Seventy-eighth session,
57th & 58th Meetings (AM & PM)

General Assembly Adopts 4 Resolutions Ranging from Durable Peace in Africa to Sustainable Tourism, Organ also Concludes Debate on Temporary Occupation of Ukraine

Many Delegates Express Concern over Moscow’s Continued Human Rights Violations in Ukraine, as Organ also Concludes Debate on Temporarily Occupied Territories

The General Assembly adopted four resolutions today on issues ranging from sustainable tourism to durable peace in Africa to the World Social Summit in 2025, as it also concluded its general debate on the situation in the temporarily occupied territories of Ukraine.

Acting without a vote, the Assembly adopted the resolution “‘World Social Summit’ under the title ‘Second World Summit for Social Development’” (document A/78/L.39).

By the text, the Assembly decided to convene the “World Social Summit” to address the gaps and recommit to the Copenhagen Declaration on Social Development and the Programme of Action and give momentum towards implementing the 2030 Agenda for Sustainable Development.  It requested the President of the General Assembly to appoint two co-facilitators for the intergovernmental preparatory process leading up to the Summit.  It also requested the Secretary-General to provide adequate support within existing resources to the preparatory process.

Introducing “L.39”, the representative of Portugal, speaking also on behalf of Chile, the co-facilitator, and the core group members, highlighted the key objectives of the draft:  “The 2025 Summit is our opportunity to revitalize our social agenda by strengthening the social development pillars, namely poverty, eradication, social inclusion, social protection and decent work.”

Speaking in explanation of position, the representative of Hungary, speaking on behalf of the European Union, highlighted the bloc’s priorities, such as decent work, full and productive employment, social dialogue, adherence to international labour standards and social protection. Underscoring the role of the International Labour Organization (ILO) in promoting social justice in the multilateral system, he noted the importance of cooperation in the preparations for the World Social Summit.  Similarly, the global coalition for social justice should play a crucial role in contributing to the Summit’s objectives.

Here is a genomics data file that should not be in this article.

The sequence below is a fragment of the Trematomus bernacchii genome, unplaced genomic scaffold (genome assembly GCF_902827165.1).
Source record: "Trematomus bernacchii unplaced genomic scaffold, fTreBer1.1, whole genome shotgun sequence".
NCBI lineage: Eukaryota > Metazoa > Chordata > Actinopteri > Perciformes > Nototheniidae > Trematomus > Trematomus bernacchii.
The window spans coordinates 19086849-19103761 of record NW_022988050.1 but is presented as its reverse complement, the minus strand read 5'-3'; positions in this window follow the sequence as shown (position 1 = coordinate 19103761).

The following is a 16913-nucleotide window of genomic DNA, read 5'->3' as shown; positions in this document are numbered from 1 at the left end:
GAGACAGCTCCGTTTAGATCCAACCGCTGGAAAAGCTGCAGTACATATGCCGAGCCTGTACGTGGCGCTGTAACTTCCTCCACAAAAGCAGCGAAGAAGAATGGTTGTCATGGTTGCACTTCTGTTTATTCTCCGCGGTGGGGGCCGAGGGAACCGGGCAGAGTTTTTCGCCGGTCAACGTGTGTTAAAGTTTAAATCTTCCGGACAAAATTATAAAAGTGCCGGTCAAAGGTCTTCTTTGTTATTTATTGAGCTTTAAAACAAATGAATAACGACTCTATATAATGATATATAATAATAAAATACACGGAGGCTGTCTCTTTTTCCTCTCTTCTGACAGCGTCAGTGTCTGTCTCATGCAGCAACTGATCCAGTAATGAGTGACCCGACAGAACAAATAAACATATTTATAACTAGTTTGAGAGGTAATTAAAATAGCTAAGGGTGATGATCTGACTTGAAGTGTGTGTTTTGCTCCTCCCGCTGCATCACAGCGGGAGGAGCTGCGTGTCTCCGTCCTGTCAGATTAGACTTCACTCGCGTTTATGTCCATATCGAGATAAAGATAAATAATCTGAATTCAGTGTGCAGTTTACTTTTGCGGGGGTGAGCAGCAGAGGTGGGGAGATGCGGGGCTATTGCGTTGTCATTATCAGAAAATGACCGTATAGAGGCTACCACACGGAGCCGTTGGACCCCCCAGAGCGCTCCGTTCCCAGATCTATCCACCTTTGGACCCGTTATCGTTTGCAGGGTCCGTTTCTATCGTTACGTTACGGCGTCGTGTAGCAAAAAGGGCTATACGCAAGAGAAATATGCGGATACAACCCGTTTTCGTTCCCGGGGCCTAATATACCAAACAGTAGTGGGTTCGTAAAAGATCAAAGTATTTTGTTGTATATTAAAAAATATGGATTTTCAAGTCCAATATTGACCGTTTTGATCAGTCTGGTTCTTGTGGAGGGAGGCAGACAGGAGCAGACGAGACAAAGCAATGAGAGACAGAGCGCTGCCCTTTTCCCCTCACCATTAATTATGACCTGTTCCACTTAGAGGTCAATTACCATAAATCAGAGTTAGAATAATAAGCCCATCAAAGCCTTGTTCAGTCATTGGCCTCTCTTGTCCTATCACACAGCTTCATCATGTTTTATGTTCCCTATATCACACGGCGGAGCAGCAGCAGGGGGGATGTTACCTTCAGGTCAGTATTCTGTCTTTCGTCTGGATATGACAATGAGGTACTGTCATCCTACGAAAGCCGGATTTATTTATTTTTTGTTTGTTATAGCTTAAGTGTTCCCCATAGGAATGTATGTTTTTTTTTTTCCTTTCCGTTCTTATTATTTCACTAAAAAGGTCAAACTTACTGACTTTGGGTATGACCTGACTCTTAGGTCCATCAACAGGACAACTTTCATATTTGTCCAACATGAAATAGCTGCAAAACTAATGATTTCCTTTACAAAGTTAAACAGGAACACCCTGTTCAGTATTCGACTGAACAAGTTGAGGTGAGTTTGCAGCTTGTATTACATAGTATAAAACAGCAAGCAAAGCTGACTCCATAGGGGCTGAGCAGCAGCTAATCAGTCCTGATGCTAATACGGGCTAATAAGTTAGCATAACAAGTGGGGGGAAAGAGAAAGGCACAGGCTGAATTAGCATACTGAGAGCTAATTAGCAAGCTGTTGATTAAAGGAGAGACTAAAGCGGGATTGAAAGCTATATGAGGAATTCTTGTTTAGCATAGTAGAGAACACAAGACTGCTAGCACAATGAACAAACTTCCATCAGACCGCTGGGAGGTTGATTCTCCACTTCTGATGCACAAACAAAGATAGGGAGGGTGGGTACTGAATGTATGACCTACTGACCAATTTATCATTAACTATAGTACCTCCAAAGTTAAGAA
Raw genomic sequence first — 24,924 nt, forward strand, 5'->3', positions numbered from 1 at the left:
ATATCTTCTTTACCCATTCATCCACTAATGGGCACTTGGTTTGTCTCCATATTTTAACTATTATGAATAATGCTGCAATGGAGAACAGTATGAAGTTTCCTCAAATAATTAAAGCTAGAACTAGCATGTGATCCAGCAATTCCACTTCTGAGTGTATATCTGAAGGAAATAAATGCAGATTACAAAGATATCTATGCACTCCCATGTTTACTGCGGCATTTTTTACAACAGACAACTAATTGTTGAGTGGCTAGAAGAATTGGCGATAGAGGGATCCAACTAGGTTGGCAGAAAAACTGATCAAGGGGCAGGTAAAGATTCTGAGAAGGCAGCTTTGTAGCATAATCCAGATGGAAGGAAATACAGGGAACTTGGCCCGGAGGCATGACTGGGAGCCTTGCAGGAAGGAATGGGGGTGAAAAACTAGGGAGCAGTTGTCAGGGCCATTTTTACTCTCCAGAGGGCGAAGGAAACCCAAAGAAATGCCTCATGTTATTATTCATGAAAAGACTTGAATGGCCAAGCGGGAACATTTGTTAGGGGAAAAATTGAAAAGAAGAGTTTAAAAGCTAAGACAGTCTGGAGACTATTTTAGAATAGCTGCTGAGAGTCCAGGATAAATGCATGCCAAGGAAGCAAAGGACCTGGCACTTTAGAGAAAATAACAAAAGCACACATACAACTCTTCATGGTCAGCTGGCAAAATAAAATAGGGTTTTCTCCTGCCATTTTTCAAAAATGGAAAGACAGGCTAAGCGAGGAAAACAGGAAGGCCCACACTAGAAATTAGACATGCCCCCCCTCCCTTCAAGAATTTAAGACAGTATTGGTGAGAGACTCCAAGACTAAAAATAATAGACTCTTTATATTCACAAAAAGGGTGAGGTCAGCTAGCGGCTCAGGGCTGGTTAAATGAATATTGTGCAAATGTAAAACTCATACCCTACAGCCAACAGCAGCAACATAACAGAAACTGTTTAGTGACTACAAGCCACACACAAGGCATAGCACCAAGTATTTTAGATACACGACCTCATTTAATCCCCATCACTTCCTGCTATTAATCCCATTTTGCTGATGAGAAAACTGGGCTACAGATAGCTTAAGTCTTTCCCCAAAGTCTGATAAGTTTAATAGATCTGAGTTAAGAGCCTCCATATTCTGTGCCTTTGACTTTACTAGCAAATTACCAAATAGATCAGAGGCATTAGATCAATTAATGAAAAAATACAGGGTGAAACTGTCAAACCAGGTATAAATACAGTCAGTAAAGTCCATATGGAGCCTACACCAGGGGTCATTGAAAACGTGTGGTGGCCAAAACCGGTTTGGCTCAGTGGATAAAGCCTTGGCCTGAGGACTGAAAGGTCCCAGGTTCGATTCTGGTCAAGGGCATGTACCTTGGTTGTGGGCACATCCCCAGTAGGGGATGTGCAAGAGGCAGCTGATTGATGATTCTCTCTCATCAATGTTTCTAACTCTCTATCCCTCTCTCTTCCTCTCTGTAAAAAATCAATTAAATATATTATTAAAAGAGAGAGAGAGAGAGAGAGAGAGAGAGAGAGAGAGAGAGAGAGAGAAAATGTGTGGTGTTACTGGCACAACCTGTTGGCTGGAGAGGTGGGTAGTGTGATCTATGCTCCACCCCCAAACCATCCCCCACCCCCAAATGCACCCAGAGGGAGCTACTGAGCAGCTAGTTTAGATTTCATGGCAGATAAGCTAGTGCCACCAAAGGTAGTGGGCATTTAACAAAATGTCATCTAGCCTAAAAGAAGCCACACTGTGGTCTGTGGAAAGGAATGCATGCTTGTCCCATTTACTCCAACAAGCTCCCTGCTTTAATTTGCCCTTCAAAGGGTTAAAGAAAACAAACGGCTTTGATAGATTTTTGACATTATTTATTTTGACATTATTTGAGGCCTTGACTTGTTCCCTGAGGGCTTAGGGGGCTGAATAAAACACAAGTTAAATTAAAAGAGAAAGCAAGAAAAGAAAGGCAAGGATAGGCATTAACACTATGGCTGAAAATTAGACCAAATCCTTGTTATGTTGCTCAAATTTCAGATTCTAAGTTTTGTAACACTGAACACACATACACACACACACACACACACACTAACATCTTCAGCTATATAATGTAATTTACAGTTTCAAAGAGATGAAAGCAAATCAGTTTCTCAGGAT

The representative of the Russian Federation voiced disappointment over the absence of mention of the United Nations Commission for Social Development — a specialized subsidiary body — in the document, urging all parties to harness the Commission’s potential in the preparatory stages of the Summit.

The representative of India pointed to the slow progress made in implementing the Copenhagen Declaration and its Programme of Action since the first Summit, held in 1995.  Highlighting her county’s vision of developing together and leaving no one behind, she noted that 135 million Indians have emerged from multidimensional poverty in the past five years.  The country is also on track to achieve Sustainable Development Goal (SDG) Target 1.2 before the 2030 deadline.

The representative of Pakistan, noting that the intergovernmental preparatory process leading up to the Summit will be limited to discussing the Summit’s modalities and negotiating its political declaration, stressed that the talks on the Summit’s outcomes should not renegotiate its scope.

The representative of Egypt emphasized that the Summit’s outcome should focus solely on social development, aligning with the Copenhagen Declaration and the 2030 Agenda.  The Commission for Social Development — as a functional Commission of the Economic and Social Council — remains the main UN body tasked with follow-up and review of the World Summit for Social Development and the twenty-fourth special session of the General Assembly.  She also voiced regret that the negotiation environment for the resolution deviated from cooperation, with some delegations imposing their views on the Summit’s content.

The representative of Belarus, noting that poverty eradication in all its forms and manifestations is the most important global challenge, welcomed the initiative to convene in 2025 the Second World Summit for Social Development, which will give an impetus to developing international cooperation for achieving social protection and equality of all people.  “This is precisely what the political declaration of the Summit needs to reflect,” she added.